by Fiona Ferbrache
If the biologist’s iconic tool of the trade is a microscope, then the geographer’s might well be a map. Both tools offer an alternative perspective of the world, but unlike the microscope, which enlarges for the biologist, the map serves the geographer through reduction. Maps and processes of mapping are the topics of enquiry in a TIBG paper by Kitchin, Gleeson and Dodge (2012) – one of the latest pieces of work on cartography by these authors.
For those unfamiliar with the scholarly literature, it is perhaps assumed that “a map is unquestionably a map” (Kitchin et al. 2012:2) – something that exists to measure and represent the world, even through its different forms. For example, the London Tube map, celebrated this year as part of the 150-year anniversary of London Underground, is a topographical map showing connections between stations, rail lines and fare zones. This is different to geographically scaled maps such as the Michelin Road Atlas or Ordnance Survey maps.
Different again is the set of maps (cartograms) comprising the Worldmapper collection, available online (see below). These are based on a flat map of the world and territories are re-sized according to particular variables e.g. total population, fruit exports, disease, internet uses and migration.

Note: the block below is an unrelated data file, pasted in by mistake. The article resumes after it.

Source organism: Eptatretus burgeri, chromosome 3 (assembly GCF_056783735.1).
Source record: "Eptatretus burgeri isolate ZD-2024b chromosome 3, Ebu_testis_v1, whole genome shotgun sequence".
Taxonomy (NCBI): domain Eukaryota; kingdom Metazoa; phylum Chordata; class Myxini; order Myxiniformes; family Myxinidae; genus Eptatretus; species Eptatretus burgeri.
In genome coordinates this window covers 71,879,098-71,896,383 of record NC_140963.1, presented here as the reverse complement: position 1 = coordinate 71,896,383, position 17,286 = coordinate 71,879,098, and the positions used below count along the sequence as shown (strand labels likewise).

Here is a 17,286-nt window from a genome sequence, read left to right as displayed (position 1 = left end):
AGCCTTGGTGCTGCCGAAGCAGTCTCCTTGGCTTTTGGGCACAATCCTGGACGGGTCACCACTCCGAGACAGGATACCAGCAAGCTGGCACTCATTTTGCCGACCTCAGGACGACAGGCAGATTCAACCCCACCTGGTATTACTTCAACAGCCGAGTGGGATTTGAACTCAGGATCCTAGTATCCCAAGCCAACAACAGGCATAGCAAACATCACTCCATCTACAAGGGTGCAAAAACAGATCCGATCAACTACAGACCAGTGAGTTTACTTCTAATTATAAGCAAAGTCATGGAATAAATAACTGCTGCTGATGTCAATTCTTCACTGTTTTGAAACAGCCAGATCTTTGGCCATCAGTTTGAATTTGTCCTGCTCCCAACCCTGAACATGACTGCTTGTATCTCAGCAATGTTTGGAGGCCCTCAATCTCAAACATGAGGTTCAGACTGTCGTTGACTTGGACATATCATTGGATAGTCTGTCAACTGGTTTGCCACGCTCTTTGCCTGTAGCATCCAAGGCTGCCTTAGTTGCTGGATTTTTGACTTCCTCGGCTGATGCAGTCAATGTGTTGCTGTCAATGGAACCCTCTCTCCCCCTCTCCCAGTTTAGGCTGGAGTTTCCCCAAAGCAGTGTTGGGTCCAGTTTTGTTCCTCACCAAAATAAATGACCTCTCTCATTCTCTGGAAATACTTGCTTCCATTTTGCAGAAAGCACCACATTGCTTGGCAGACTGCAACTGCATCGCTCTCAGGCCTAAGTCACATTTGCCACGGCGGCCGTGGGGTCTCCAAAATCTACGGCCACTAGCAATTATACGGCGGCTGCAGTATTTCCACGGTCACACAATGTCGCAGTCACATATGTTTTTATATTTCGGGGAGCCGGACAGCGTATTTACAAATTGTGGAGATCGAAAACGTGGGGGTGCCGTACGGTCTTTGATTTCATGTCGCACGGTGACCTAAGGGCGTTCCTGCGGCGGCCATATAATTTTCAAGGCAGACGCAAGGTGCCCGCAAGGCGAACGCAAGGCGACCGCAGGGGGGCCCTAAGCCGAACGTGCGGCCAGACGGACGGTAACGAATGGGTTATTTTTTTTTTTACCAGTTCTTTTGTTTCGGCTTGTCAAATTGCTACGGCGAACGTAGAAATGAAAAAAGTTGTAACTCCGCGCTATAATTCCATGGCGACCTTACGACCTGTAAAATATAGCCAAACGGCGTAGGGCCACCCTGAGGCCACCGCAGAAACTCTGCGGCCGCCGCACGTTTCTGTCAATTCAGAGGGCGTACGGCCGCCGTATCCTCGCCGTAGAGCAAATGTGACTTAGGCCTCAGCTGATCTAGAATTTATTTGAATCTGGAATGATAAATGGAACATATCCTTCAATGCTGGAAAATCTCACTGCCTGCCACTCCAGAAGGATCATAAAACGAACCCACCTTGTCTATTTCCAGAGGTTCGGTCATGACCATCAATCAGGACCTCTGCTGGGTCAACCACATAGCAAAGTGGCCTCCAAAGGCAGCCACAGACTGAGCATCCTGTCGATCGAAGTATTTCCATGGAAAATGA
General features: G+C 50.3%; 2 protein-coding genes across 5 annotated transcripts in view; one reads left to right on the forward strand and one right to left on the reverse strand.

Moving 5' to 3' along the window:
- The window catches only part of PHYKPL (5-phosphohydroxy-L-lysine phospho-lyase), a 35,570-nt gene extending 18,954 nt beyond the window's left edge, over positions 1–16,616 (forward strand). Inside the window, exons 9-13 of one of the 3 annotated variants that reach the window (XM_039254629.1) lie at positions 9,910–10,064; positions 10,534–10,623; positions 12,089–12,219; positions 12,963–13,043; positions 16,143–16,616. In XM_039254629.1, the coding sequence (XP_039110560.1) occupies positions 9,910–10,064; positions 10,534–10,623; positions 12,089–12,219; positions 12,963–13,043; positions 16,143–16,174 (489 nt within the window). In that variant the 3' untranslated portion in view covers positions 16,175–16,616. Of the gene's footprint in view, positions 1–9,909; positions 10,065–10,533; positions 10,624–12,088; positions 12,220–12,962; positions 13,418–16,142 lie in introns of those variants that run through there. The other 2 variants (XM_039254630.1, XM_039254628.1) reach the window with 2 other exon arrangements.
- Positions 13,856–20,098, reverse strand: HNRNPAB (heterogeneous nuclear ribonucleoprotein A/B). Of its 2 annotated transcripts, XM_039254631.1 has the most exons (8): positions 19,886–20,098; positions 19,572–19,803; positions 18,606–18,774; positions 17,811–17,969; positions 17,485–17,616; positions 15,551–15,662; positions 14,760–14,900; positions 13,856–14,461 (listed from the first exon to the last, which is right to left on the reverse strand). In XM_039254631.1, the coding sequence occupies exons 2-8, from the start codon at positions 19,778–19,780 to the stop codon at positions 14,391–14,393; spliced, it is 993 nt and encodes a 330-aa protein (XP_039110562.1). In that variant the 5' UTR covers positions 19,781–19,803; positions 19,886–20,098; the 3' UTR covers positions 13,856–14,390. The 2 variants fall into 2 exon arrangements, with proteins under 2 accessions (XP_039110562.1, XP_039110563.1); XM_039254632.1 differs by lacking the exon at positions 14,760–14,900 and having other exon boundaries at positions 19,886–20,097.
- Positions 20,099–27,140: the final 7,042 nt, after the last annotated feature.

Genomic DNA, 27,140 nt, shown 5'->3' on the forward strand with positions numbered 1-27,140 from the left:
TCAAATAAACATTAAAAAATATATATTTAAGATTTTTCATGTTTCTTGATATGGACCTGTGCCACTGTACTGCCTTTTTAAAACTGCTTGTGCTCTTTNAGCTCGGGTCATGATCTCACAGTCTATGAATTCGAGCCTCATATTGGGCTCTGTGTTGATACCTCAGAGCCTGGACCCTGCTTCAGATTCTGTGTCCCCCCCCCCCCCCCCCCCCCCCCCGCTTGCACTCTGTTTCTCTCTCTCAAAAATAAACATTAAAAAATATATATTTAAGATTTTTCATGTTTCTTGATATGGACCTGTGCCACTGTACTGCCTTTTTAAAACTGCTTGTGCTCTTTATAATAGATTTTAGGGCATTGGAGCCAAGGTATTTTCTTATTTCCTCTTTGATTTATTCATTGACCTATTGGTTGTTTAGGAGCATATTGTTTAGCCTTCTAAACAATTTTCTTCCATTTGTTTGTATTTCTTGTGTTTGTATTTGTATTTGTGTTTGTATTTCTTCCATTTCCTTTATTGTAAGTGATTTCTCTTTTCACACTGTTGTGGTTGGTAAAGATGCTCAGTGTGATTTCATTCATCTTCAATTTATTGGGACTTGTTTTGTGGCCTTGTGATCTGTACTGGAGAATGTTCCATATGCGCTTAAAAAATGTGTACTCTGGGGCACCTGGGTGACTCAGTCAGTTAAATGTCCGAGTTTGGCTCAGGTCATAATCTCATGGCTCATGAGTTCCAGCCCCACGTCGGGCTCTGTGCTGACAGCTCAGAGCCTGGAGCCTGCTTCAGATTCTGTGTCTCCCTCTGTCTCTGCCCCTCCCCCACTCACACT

Kitchin et al. challenge the idea of a map as something complete, fixed and stable – that which they refer to as being “ontologically secure”. Instead, they rethink mappings as processual (thus the importance of using the verb ‘mapping’ rather than the noun ‘map’): practices that are never complete but unfold out of and into specific relational contexts. Their paper is written from a more-than-representational standpoint to challenge the assumed ontology of maps and then consider what this means epistemologically for cartography.
The theory behind this article can be applied to other visual materials – photography, for example. However, Kitchin et al. will hopefully inspire you to look again and rethink how you understand those maps blue-tacked to the wall in your teacher’s room.
Mind the map: London Underground turns 150. BBC News
Kitchin, R., Gleeson, J. and Dodge, M. 2012. Unfolding mapping practices: a new epistemology for cartography. Transactions of the Institute of British Geographers. doi/10.1111/j.1475-5661.2012.00540